People argue over whether leaders are born or developed. Clearly leadership can and does emerge from every group of people, of every background, from every level of academic training, etc. The “is this nature or nuture” argument will never be completely solved. But we can see certain characteristics that are a part of leadership development. One of these is a comfort level with a certain amount of personal risk taking.
When I was in 8th grade, I had just recently started in an American school rather than my previous experience of British schools. I did not know a thing about America or American politics. But we had a debate in the class to parallel the debate that was going on between Barry Goldwater and Lyndon Johnson as they battled for the Presidency. I wanted to be a part of our class debate, but neither side of the debate wanted this “Brit” who knew nothing about America to be on their side. Finally the teacher put me on the Goldwater team. I studied everything that I could and poured my heart into the preparation for the debate. And I blew away the “opposition!” That was the beginning of a life-long enjoyment of public speaking, and moving into high school politics which ended up in my being elected as Student Body President in my senior year.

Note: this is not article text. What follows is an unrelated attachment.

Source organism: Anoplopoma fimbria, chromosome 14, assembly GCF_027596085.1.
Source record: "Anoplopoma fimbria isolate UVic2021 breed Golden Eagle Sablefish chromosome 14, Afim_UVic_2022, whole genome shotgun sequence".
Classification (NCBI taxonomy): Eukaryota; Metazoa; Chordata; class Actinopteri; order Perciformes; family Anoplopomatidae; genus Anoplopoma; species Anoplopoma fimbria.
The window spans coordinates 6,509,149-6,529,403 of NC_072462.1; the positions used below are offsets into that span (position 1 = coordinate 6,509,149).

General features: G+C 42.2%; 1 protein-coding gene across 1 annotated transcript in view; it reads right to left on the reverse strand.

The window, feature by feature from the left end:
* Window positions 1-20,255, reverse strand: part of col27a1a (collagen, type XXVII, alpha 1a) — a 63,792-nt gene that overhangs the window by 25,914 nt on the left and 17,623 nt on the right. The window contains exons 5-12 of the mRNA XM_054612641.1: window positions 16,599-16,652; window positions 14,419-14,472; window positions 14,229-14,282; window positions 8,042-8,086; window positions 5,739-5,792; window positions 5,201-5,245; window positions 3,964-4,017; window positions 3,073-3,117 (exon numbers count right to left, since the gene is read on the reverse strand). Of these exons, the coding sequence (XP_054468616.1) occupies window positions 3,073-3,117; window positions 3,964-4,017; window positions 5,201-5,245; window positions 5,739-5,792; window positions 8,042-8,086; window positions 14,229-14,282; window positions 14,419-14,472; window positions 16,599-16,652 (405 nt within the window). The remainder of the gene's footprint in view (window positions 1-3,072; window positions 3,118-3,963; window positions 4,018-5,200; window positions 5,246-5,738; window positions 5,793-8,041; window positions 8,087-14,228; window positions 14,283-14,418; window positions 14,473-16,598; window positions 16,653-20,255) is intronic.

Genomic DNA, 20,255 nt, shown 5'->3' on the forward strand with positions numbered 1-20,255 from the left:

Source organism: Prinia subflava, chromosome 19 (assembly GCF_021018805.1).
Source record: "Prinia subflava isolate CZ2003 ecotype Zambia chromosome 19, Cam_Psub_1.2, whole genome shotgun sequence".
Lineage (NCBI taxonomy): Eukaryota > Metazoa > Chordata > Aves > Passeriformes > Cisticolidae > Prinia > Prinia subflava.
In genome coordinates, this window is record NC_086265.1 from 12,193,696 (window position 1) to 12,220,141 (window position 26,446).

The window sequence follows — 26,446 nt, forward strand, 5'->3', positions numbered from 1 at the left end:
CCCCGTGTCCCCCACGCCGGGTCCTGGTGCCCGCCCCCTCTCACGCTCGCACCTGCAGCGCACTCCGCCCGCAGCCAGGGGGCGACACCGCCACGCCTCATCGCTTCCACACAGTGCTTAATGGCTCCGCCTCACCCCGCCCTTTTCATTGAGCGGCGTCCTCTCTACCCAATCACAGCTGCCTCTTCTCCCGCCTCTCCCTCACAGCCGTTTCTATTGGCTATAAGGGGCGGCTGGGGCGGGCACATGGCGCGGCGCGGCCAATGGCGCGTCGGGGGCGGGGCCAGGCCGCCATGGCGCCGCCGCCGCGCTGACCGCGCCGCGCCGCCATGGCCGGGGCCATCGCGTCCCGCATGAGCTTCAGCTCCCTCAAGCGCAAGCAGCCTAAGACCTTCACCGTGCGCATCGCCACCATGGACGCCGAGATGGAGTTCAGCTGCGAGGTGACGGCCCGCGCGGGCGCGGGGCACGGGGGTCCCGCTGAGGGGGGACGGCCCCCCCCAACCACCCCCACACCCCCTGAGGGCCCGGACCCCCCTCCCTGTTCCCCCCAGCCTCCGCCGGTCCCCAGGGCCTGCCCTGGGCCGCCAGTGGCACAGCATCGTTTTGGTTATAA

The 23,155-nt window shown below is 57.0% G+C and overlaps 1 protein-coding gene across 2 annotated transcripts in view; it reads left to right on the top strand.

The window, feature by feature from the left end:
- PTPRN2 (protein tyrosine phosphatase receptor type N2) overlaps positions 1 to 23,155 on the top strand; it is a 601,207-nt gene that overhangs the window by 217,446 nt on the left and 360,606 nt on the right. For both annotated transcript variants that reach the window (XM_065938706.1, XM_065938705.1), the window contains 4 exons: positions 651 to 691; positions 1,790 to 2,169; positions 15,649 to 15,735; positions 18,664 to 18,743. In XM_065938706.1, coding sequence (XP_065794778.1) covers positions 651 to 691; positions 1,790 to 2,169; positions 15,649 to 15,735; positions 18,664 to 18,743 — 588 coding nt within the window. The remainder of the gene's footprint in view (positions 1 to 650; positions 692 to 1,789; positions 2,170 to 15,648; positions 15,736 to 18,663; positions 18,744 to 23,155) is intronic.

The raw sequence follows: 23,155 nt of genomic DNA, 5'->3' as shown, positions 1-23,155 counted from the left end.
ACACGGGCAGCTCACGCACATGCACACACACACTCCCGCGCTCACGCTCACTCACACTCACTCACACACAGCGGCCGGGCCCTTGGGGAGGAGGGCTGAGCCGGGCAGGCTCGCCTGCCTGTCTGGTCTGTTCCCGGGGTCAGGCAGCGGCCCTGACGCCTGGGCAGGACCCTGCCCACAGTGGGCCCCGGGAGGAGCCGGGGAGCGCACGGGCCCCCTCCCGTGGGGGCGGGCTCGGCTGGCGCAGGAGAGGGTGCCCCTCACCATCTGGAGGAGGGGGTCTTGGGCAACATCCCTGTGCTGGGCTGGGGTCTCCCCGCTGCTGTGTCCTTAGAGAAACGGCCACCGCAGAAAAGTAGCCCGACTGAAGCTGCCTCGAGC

Fast forward 25 years and I and my family have just emigrated to the United States, and we need health insurance, having come from the UK where it was all taken care of by the government. I receive a leaflet in the mail describing a Christian alternative to health insurance, an approach where Christians literally share each other’s medical bills in much the same way as the early Christians shared in each other’s needs. As an active Christian this idea sounded fantastic to me. I probably should have asked important questions like “do these people know what they are doing? Or Are there enough people in this program for it to be financially stable?” But I didn’t ask either. I just jumped in. And now, a further 25 years on I help lead an organization that is working with tens of thousands of people all across the United States to handle their medical bills in a Biblical fashion.
Sometimes you just take a risk, and in the willingness to do so you discover that you are becoming a person that others are willing to follow. Later this month I will be speaking to the National Leadership Conference of C-12, the nation’s largest gathering of Christian CEO’s. I will be encouraging other CEO’s to look at alternatives to health insurance models that are actually exempted under the Affordable Care Act. I will be challenging people to take risks in connection with what they believe and to act on their convictions. David Green, the CEO of Hobby Lobby was a leader before he started challenging the government’s assumption that Christians should not express their faith through the businesses that they run. But in taking his stand, he has grown in his leadership and continues to expand his influence and impact as a Christian business leader.
What risks are you taking? Why not let God develop those leadership gifts that lie inside you?